The ‘shock city’ of the 18th century , London was always interesting to onlookers, but between 1763 and 1776 it was particularly interesting. It was the capital city of one of the most successful Great Powers, one that had just emerged the winner in the war with France.
Political biography has a relatively minor part in medieval and renaissance Venetian historiography when compared to other European states – such as England – or Italy’s other major republic in the period, Florence.
The revolutionary poet Vladimir Mayakovsky famously proclaimed in his suicide note, ‘the love boat has crashed against byt.’ That the banal problems of everyday life (byt) had undermined the hopes of the Revolution has since been widely inferred in evaluations of the Soviet system.
Happiness is researching someone with a unique name. At least, that’s the case in the research environment created by the brilliant new resource, London Lives 1690–1800 – Crime, Poverty and Social Policy in the Metropolis.
Donald Filtzer has added another major book to his long and impressive contribution to the study of Soviet history. It is a formidably detailed analysis of urban living conditions during the late Stalinist period, from the closing stages of the Second World War to the death of Stalin in 1953. While it bears Professor Filtzer’s unmistakable mark, it is also something of a new departure.
Medieval Italian cities have frequently been the focus of international historical research. The particular qualities of the elites that emerged here were notably stressed by Marino Berengo in his classic book on the history of European towns.(1)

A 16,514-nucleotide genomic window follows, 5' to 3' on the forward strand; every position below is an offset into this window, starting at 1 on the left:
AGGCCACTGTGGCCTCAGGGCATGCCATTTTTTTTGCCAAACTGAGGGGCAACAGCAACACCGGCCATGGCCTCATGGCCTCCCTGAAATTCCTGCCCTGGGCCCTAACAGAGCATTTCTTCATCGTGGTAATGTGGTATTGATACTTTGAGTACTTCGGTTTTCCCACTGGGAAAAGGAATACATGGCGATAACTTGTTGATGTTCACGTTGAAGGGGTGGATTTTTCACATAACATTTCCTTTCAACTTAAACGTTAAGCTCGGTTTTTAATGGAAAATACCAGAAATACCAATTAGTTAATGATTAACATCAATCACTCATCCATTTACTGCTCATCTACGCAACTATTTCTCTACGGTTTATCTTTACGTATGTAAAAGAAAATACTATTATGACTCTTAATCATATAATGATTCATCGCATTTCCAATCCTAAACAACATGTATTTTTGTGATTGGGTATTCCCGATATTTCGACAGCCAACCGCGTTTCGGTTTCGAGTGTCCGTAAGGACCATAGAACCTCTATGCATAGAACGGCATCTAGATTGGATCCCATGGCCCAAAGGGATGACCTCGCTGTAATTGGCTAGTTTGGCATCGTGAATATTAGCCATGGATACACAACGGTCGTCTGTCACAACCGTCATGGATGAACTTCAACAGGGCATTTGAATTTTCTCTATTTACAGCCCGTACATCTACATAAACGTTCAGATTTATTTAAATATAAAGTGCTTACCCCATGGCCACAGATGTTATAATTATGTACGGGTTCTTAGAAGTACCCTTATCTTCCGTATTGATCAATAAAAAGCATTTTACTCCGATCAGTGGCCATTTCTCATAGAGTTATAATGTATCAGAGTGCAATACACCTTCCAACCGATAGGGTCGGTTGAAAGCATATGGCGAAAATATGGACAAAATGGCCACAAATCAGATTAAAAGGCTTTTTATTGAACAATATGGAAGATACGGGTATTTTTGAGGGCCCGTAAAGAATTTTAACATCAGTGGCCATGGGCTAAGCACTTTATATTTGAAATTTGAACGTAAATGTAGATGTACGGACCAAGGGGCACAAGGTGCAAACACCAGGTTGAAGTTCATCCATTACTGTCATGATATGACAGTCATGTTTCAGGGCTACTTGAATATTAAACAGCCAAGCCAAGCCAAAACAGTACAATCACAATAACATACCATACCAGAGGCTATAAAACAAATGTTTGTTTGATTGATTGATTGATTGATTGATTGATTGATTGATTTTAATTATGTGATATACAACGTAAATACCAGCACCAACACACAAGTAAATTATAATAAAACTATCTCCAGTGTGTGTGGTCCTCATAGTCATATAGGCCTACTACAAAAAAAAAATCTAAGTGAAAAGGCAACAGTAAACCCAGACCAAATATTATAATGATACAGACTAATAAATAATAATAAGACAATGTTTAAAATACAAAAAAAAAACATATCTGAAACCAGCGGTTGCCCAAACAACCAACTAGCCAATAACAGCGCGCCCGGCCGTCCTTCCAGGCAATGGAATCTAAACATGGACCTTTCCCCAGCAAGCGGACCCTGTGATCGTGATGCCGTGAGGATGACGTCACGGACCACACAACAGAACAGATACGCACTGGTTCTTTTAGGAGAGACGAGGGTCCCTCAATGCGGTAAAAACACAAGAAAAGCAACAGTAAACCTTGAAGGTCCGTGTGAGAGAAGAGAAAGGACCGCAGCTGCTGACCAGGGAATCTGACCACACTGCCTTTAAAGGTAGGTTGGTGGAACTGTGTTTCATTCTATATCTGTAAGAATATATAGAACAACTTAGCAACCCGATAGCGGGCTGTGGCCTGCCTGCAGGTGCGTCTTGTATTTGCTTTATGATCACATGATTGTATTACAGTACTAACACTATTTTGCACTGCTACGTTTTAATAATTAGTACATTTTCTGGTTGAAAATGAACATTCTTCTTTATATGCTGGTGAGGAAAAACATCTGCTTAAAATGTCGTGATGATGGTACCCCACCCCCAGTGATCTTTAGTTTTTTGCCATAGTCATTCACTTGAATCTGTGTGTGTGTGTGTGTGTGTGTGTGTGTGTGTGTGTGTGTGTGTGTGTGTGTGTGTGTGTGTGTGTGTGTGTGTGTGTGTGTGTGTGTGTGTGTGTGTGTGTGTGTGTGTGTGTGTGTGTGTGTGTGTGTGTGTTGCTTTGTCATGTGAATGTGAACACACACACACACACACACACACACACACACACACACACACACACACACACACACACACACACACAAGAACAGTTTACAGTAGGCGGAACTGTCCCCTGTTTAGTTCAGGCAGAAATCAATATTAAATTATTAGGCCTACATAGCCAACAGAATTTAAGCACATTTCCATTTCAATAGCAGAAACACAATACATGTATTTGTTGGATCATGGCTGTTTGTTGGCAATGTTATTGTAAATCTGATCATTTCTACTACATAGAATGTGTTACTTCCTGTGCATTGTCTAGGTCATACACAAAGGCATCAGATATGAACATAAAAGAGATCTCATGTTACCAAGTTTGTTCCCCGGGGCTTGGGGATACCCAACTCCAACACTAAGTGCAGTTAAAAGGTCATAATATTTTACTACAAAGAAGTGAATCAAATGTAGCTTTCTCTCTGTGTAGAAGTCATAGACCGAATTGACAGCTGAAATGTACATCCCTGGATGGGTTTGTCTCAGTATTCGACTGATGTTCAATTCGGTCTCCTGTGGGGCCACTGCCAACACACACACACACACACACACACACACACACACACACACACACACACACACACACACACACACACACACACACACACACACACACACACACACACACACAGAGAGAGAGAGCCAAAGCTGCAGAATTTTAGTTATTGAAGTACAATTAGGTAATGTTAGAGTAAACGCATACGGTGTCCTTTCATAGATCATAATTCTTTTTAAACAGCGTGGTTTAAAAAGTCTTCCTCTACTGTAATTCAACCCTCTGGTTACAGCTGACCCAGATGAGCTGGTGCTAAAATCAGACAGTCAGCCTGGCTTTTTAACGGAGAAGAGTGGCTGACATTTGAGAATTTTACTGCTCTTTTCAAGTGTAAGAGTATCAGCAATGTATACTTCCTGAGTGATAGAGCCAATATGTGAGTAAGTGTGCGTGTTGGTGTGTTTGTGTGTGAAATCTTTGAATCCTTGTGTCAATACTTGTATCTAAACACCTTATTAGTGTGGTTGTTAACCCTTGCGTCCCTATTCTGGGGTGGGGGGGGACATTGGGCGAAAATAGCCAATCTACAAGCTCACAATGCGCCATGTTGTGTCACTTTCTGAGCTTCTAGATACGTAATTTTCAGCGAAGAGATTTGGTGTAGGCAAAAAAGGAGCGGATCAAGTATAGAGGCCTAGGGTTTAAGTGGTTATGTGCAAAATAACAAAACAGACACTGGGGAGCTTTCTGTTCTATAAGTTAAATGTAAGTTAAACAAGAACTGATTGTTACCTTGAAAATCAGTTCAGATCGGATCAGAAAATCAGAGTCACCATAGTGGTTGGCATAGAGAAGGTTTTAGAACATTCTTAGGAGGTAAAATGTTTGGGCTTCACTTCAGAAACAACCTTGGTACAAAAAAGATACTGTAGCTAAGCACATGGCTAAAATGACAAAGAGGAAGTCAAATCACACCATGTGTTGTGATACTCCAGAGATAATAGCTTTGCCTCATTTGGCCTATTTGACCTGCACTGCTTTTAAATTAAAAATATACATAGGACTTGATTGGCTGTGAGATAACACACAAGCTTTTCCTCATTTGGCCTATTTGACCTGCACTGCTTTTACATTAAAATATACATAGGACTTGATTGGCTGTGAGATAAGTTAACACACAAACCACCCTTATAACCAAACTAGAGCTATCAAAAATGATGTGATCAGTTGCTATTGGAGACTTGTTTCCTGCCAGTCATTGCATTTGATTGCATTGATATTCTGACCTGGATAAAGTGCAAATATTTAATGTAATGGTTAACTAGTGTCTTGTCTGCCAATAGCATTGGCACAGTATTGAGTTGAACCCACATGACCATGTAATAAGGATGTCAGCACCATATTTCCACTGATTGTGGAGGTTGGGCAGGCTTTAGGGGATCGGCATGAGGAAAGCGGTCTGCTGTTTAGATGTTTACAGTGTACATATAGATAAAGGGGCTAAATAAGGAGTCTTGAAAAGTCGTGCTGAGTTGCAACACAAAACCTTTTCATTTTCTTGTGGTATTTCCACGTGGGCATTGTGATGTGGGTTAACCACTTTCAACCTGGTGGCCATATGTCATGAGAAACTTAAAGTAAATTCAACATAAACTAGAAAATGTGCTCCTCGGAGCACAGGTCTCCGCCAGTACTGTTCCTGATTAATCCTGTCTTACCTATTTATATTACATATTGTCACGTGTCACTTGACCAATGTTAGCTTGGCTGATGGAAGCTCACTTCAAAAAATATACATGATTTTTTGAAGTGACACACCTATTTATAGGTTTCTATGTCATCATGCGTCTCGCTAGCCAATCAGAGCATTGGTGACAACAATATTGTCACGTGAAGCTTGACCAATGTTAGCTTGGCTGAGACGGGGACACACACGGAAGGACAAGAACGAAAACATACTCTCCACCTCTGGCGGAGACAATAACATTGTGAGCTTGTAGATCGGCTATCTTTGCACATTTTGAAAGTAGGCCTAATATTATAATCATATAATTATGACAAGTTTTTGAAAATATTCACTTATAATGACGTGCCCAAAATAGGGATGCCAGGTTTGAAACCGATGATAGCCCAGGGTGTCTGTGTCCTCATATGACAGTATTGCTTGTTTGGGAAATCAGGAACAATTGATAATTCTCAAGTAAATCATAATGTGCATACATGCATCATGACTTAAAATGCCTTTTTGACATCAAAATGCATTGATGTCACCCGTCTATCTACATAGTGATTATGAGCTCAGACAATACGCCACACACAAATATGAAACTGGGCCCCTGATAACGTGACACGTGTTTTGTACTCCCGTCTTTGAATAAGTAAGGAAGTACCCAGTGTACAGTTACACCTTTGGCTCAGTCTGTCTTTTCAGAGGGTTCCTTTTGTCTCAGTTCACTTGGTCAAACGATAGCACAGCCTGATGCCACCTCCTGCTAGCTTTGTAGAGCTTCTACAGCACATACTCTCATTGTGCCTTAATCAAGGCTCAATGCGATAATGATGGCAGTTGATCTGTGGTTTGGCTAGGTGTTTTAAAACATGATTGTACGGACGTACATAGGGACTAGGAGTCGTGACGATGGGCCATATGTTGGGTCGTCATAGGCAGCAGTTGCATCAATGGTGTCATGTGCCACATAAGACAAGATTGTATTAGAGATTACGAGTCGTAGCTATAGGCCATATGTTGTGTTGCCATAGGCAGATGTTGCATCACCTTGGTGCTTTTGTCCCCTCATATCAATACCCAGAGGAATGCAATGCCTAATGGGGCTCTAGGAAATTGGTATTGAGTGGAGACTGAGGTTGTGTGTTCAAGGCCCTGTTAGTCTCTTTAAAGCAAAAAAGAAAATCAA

Metropolitan underworlds, where the illicit and illegal rub up against the grime and extreme poverty of those at the bottom of society, have always fascinated contemporaries and later audiences. This is particularly true of the Victorian underworld in London.
What was killing the girls of the Casa della Pietà? This is the question which recurs throughout Nicholas Terpstra’s study of the Pietà, a Florentine charitable shelter for orphaned and abandoned girls. According to Terpstra, the Pietà was ‘the most unsafe place in Florence for a girl to live’ (p.
In May 1995 Alain Corbin organised a conference on the history of the barricade, quite a novel departure at that time. Being asked to focus exclusively on one part of the insurrectionary process intrigued those of us invited to contribute.
In the wake of Douglass North’s theories on institutions and economic growth, the last two decades have seen various kinds of medieval and early modern institutions increasingly regarded as factors aiding in, rather than obstructing, the transformative processes that eventually led to modern industrial capitalism in the 19th century.